I.2.2

2/2/2021

This post is mostly straight math. Feel free to skip this post if you only like squiggly math.

SOME NOTES TO MYSELF BEFORE BEGINNING:

I covered some of the cases of Z(α) = ∅ in the previous post. Note that, in (ii), the = S
case
DOESN'T break the homogenous Nullstellensatz, whereas the = S_{
+} COULD break the homogenous
Nullstellensatz.

Also, in the previous post, I supposed that the degree of 0 in S = k[x_{0},x_{1},…,x_{n}] ought to be 0. Oddly, it appears
that this isn't the case. It appears that 0 transcends degree. See condition (ii) in this exercise. The ideal
can be
equal to S_{+}, which contains NO zero degree elements. And yet, since
is an ideal, we must have 0 ∈
i.e.
0 ∈ S_{+}. So 0 is in the positive degree part of S. However. S_{0} itself is the same as k, and certainly 0 ∈ k. so
0 ∈ S_{0}. So it's in the zero degree part of S as well. SO, basically, you can't put a degree on 0. I'll keep that in
mind, I guess.

OKAY NOTES FIN. LET'S BEGIN.

(i) (ii):

Let f ∈ S be homogenous positive degree. Then vacuously ∀P ∈ Z(α) : f(P) = 0 (since (i) says Z(α) = ∅).
By the homgenous Nullstellensatz (2.1), f^{q} ∈ α for some q > 0 i.e. f ∈
.

Thus, we've established that S_{+} ⊂
.

CASE 1: 1 ∈ α

Then α = S.

CASE 2: 1α

Then certainly 1
(else 1^{q} = 1 ∈ α, a contradiction). But if 1
then c
for any nonzero constant
c ∈ k (otherwise we'd have c⋅ = 1 ∈ α, a contradiction). I.e. ∀c ∈ S_{0} : c
. So
must be contained in
S_{+}. I.e. ⊂ S_{
+}.

DONE.

(ii) (iii):

CASE 1: = S

Then 1 ∈
, which means that 1^{q} ∈ α for some q, but this just means that 1 ∈ alpha i.e. α = S. But
S ⊃ S_{d}. CASE 1 DONE.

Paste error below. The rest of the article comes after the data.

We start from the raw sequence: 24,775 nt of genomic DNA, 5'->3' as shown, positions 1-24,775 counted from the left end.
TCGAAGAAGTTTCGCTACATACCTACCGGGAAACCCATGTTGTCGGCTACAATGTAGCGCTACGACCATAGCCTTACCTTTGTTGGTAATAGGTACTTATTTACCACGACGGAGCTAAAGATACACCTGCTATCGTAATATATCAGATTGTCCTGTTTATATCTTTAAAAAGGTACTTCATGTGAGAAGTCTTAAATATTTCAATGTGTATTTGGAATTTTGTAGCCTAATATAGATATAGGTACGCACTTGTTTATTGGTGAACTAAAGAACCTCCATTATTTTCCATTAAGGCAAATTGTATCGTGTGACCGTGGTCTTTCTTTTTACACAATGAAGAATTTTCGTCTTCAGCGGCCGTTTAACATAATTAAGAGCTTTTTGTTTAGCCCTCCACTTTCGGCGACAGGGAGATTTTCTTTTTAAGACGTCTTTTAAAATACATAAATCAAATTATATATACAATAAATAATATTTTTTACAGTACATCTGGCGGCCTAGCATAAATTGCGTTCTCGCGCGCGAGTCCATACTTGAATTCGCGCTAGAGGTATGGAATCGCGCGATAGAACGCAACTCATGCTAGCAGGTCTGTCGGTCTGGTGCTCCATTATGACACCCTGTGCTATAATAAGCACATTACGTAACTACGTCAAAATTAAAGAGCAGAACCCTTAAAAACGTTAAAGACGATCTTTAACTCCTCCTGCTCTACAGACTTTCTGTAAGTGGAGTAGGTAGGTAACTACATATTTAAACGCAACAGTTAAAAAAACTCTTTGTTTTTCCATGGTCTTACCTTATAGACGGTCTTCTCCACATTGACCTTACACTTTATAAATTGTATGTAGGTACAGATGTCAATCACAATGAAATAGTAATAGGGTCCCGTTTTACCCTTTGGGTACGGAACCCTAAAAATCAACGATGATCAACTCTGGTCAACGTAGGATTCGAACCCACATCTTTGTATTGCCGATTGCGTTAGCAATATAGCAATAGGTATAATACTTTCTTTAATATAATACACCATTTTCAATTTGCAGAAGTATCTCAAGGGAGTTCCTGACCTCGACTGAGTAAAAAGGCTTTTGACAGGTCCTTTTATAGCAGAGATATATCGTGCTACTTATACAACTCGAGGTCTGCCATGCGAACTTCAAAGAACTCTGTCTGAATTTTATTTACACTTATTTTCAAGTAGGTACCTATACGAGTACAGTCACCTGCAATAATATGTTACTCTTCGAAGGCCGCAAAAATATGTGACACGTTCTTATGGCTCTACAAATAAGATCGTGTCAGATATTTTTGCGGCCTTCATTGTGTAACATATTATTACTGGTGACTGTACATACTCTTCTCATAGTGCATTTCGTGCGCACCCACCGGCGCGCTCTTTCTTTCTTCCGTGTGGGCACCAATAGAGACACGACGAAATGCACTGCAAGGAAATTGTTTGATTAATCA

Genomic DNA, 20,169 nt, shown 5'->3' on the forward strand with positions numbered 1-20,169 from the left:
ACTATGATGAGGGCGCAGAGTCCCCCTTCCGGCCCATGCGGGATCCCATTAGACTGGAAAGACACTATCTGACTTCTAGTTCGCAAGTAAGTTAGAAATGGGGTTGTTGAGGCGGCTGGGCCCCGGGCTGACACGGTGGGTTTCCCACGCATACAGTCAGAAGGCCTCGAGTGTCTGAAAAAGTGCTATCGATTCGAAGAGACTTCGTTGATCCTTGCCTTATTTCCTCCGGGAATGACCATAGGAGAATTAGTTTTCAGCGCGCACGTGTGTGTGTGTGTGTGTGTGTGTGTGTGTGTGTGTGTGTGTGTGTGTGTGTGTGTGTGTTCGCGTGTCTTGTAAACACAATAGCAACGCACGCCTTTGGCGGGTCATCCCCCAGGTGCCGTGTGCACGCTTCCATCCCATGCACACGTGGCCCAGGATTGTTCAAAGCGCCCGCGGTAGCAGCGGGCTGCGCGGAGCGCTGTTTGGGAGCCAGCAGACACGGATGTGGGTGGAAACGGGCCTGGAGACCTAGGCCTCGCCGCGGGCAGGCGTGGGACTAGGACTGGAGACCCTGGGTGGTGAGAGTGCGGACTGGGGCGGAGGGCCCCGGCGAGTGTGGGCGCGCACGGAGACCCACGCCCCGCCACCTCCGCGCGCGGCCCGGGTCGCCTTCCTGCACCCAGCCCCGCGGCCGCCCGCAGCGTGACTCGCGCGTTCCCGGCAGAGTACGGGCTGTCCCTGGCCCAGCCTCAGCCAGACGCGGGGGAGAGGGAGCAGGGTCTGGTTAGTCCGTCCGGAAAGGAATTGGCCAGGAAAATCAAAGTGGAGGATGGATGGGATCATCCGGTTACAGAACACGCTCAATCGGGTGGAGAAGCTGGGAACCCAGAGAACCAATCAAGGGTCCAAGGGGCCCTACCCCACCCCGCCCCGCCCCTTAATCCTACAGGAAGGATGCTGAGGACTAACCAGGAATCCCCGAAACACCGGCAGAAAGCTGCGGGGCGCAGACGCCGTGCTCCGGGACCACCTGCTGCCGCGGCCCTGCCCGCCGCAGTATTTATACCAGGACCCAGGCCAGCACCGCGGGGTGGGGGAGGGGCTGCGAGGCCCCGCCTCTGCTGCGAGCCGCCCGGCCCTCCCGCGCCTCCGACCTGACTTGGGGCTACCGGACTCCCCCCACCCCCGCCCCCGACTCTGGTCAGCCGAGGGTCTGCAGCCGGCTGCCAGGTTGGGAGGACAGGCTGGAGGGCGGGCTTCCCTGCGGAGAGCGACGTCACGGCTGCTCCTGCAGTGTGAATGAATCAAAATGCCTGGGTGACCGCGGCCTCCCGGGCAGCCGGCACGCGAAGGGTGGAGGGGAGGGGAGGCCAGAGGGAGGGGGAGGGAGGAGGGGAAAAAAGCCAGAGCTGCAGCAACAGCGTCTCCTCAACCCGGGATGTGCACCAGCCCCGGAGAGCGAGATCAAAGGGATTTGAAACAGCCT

CASE 2: = S_{
+}:

Suppose THIS were true:

| (1) |

(we're working in P^{n} by the way lol)

(also, shouldn't have used k cause that usually refers to the field but fuck it too late lol)

Then for d = k(n + 1), consider S_{d}.

Let cx_{0}^{k0}x_{1}^{k1}x_{n}^{kn} be an arbitrary term of S_{d}.

We have to have k_{0} + k_{1} + + k_{n} = d, which means that we have to have k_{i} >=k for at least one i. Assume
without loss of generality that i = 0. Then we can rewrite that arbitrary term by factoring out an
x_{0}^{k}:

x_{0}^{k}(cx_{0}^{k0-k}x_{1}^{k1}x_{n}^{kn})

But this guy is actually in α, since x_{0}^{k} ∈ α (by (1)) and x_{0}^{k} ⋅ f ∈ α for any f ∈ S (since α is an ideal). So we
basically showed that an arbitrary element of S_{0} is in α. I.e. we showed S_{0} ⊂ α.

To finish off case 2, we just need to show that (1) is true. Since = S
by assumption, we must have
x_{0},…,x_{n} ∈
. I.e. for each i = 0,…,n, we have x_{i}^{mi} ∈ α for some m_{i} > 0. But then certainly
x_{i}^{m0m1mimn} ∈ α. (e.g. (x_{0}^{m0})^{m1mn} ∈ α, etc.).

CASE 2 DONE.

(iii) (i):

We're given α ⊃ S_{d}. Taking Z(⋅) of both sides, we reverse the inclusion, yielding

| (2) |

But since x_{0}^{d},x_{1}^{d},…,x_{n}^{d} ∈ S_{d}, a point P would have to be all 0 in order to be 0 at all of these (since k is an
integral domain!) and this can't happen in P^{n}, so we actually have Z(S_{d}) = ∅. So by (2), Z(α) ⊂∅ i.e.
Z(α) = ∅.